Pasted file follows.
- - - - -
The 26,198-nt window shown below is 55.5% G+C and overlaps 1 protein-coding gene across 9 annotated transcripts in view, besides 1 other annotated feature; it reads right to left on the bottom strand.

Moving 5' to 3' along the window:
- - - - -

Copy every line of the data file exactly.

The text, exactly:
The 26,198-nt window shown below is 55.5% G+C and overlaps 1 protein-coding gene across 9 annotated transcripts in view, besides 1 other annotated feature; it reads right to left on the bottom strand.

Moving 5' to 3' along the window: